The beauty of writing about a place after you’ve been is that looking through your pictures and your notes enables to you relive the aggregate of your experiences one more time. The problem with Burma? There are just so many stories and pictures that I want to share that I’ve been entrapped within the vastness of my own memories. This was my initial problem in writing about my first weeks in the country: so much depth to what you can see and do and feel and eat that you don’t know where to begin.
More than anything, I think the pictures speak for themselves. I’ll be posting a series of photo essays from in and around Mandalay: climbing Mandalay Hill, the gold leaf and weaving shops, the famous U Bein teak bridge near Amarapura and my favourite of all the sights in the city, the tiny Shwe in Bein monastery, lovingly carved out of teak and tucked away in a quiet corner near the jade market. While Mandalay is not as visited as Bagan or Inle Lake, its history as the last capital before the monarchy fell made it a fascinating place to visit. Staring at the palace from outside its huge moat, I couldn’t help but imagine the sequence of events that led to Mandalay’s fall.
First up: climbing Mandalay Hill
Mandalay Hill is easily my preferred vantage point for the area around the former capital city. From the Irawaddy snaking through the land below to the bright, beautiful sun setting against the faint hills in the distance, it is a perfect way to start exploring of Mandalay.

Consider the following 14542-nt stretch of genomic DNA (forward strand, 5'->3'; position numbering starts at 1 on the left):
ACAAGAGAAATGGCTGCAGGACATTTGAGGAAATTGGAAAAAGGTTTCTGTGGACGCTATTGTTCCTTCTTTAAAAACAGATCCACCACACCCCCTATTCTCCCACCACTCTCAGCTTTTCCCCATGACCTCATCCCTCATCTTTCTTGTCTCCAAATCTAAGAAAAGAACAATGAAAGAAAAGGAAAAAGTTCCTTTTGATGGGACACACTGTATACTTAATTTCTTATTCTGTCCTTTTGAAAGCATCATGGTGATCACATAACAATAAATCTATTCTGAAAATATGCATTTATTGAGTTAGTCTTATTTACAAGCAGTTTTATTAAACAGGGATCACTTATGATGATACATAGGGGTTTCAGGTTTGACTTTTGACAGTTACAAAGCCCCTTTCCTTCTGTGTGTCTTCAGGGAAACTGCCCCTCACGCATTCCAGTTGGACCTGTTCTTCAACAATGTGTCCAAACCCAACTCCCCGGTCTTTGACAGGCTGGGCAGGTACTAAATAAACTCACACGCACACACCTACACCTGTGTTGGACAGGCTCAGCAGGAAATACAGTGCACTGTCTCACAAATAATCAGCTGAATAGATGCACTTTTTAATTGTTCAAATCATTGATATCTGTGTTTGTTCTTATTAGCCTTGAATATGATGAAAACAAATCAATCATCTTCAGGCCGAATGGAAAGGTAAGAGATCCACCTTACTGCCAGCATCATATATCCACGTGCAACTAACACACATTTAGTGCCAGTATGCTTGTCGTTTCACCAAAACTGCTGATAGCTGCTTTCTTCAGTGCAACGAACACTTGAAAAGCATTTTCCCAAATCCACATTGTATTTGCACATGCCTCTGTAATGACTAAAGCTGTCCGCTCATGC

The entrance to the stairway is protected by two Chinthes, huge leogryphs that often guard temples or pagodas in Southeast Asia. The Chinthe is also on the Kyat, Burma’s official currency.
Two giant Chinthes guarding the gates to Mandalay Hill.
There are four saungdan (covered stairs) leading up the top from the north, south, east and west:
The stairway up to the top of Mandalay Hill.
One of the more beautiful statues of Buddha that I’ve seen. This is the Shweyattaw (Standing Buddha), but is also known as the prophesying Buddha since the statue depicts Gautama Buddha predicting the establishment of Mandalay, his right hand pointing toward Mandalay in the plains below.
Hand of the standing Buddha, pointing toward the future city of Mandalay.
Not everyone was interested in exploring Mandalay Hill:
Inside the stupa housing the Standing Buddha, a man lights incense and says his prayers:
Making friends on Mandalay Hill was easy. I kept crossing paths with these ladies after they asked me to pose with them, and with each meeting they would dissolve into a fit of giggles:
One of the stupas on the way up Mandalay Hill:
Animals in different forms adorned the stupas on the ascent, depicting Buddha in his various stages of reincarnation. This was him as a golden duck:
I liked the shadows in this hallway atop Mandalay Hill:
From the top, a zedi shadowed against gold:
I was lucky to climb Mandalay Hill when I did. A man approached me midway up to discuss the history and offer his services as a guide. While I normally forgo the services of those who bother me along the way, there was something gentle about this man and I agreed to have him show me around Mandalay the next day. My day on his motorbike turned into an impromptu meal with his family followed by tea with his friends, and upon my return to Mandalay later on that month, I was able to reunite with them all. It made for a really special way to see the city and get to know its people a bit better.
I’m not going to put his name up here or post pictures for his own safety, but if anyone is looking for a reliable, wonderful guide please contact me and I’d be happy to put you in touch. I recommended him to several people and they were all pleased with him.
With my new guide in tow, I watched the afternoon light fall away, replaced by a beautiful sunset:
More to come from Mandalay later this week!